Scientists from Israel and Germany say that it is possible to monitor sleep, and potentially diagnose sleep disorders, just by recording a person's heart rate.
People suffering from disturbed sleep have an increased risk of heart attack, stroke, hypertension, obesity, depression, and accidents.
However, diagnosing sleep disorders is not necessarily easy-in standard "sleep studies", people spend one or more nights at hospitals or other inpatient centres, sleeping while sensors and electrodes attached to the head and torso record breathing, brain waves, heart rate, and other vital signs.
The new method, however, does away with all such problems. It relies on using a mathematical technique to analyse these recordings and tease out information related to the synchronization between heartbeat and breathing.
The synchronization between heartbeat and breathing might be a measure of fitness of the cardio-respiratory system.
The new method may help clinicians diagnose sleep disorders more easily, and determine optimal treatments for people with congestive heart failure.
Athletes might also be able analyse their own recordings to optimise workouts.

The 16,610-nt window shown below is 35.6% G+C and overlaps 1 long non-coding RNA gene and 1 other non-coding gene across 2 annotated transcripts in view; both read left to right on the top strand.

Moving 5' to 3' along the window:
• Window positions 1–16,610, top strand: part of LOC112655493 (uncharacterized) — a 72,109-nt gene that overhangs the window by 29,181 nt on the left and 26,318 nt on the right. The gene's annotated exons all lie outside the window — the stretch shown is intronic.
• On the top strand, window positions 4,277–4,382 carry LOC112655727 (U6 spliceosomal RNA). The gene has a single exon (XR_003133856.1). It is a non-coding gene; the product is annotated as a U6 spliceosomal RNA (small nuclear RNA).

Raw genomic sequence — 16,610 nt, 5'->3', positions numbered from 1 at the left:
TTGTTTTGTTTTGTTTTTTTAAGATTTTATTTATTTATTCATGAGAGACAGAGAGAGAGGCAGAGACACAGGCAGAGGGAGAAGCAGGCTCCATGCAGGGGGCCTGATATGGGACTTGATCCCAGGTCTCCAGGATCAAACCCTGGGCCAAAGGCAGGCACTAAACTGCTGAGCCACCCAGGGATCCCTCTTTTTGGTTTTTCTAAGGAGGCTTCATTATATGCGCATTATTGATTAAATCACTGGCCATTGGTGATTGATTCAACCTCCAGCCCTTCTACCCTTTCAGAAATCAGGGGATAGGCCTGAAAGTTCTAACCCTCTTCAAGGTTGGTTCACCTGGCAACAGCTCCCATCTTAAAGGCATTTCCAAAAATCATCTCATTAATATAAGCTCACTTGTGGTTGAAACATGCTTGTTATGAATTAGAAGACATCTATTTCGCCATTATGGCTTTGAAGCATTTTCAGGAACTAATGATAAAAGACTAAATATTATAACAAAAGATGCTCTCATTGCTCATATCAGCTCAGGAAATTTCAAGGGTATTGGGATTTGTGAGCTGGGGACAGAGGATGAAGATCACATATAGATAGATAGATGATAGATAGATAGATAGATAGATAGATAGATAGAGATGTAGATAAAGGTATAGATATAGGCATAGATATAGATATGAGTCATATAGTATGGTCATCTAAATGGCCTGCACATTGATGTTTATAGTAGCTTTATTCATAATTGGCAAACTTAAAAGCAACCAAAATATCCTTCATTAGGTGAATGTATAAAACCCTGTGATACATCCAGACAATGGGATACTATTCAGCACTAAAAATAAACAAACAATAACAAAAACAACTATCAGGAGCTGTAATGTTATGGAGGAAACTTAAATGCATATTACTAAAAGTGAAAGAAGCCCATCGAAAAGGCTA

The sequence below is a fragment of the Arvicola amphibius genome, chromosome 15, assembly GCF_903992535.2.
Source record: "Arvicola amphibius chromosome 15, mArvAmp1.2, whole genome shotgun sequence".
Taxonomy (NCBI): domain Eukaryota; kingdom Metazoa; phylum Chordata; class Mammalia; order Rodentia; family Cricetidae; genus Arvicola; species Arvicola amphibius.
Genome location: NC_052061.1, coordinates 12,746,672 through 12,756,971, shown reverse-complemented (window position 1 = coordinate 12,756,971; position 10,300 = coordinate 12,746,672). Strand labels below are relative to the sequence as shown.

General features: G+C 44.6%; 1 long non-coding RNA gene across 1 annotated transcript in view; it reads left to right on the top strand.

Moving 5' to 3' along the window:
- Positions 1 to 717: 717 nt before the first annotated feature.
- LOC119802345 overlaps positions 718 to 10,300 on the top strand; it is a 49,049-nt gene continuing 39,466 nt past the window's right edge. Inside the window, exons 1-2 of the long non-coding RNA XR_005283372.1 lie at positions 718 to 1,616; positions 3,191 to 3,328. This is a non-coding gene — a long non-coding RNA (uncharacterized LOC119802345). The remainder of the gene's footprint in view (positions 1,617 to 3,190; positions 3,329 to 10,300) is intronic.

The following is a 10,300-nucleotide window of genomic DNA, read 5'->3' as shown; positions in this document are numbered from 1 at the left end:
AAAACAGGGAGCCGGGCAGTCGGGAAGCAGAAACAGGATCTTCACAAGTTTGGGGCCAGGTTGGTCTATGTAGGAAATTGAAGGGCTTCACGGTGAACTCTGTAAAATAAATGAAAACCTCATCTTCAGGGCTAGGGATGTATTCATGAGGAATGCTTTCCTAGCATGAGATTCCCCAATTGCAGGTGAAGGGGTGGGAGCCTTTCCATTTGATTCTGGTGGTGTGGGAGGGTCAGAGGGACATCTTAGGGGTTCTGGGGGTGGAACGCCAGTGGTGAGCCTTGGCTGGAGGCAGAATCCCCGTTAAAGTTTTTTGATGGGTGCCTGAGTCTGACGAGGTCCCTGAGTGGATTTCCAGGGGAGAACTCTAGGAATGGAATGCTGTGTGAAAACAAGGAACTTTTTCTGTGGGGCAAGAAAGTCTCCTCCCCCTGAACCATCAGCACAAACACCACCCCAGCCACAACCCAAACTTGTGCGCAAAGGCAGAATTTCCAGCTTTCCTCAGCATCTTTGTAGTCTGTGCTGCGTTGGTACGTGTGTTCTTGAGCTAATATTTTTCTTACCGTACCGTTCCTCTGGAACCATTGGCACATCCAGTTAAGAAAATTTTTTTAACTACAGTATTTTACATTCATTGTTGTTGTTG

In the new study, the researchers showed that the synchronization between the heartbeat and breathing pattern is significantly enhanced during certain stages of sleep.
By mathematically analysing someone's heart rate throughout the night, they could gain information on that person's breathing and sleep stage.
Also, they looked at data from the European project SIESTA, which keeps a database of sleep data recorded in seven countries from 295 people, about half of whom have sleep disorders.
They then analysed just the heart data for the 150 people in the SIESTA study who have no known sleep disorders.
By using the heartbeats to reconstruct the breathing patterns, the researchers showed that the reconstructions were completely in sync with the actual recorded breathing data collected in sleep labs.
The researchers are now planning to extend their study to people with sleep disorders to determine whether their technique can accurately diagnose these disorders.
By analysing the heartbeat through the new technique, scientists could find information about cardiorespiratory capacity, which may lead to diagnostic markers of cardiac diseases and ways to determine optimal treatments for people with congestive heart failure.
Monitoring cardiorespiratory capacity may also help atheletes optimise their workout routines.
The study appears in a special focus issue of the journal Chaos, which is published by the American Institute of Physics (AIP).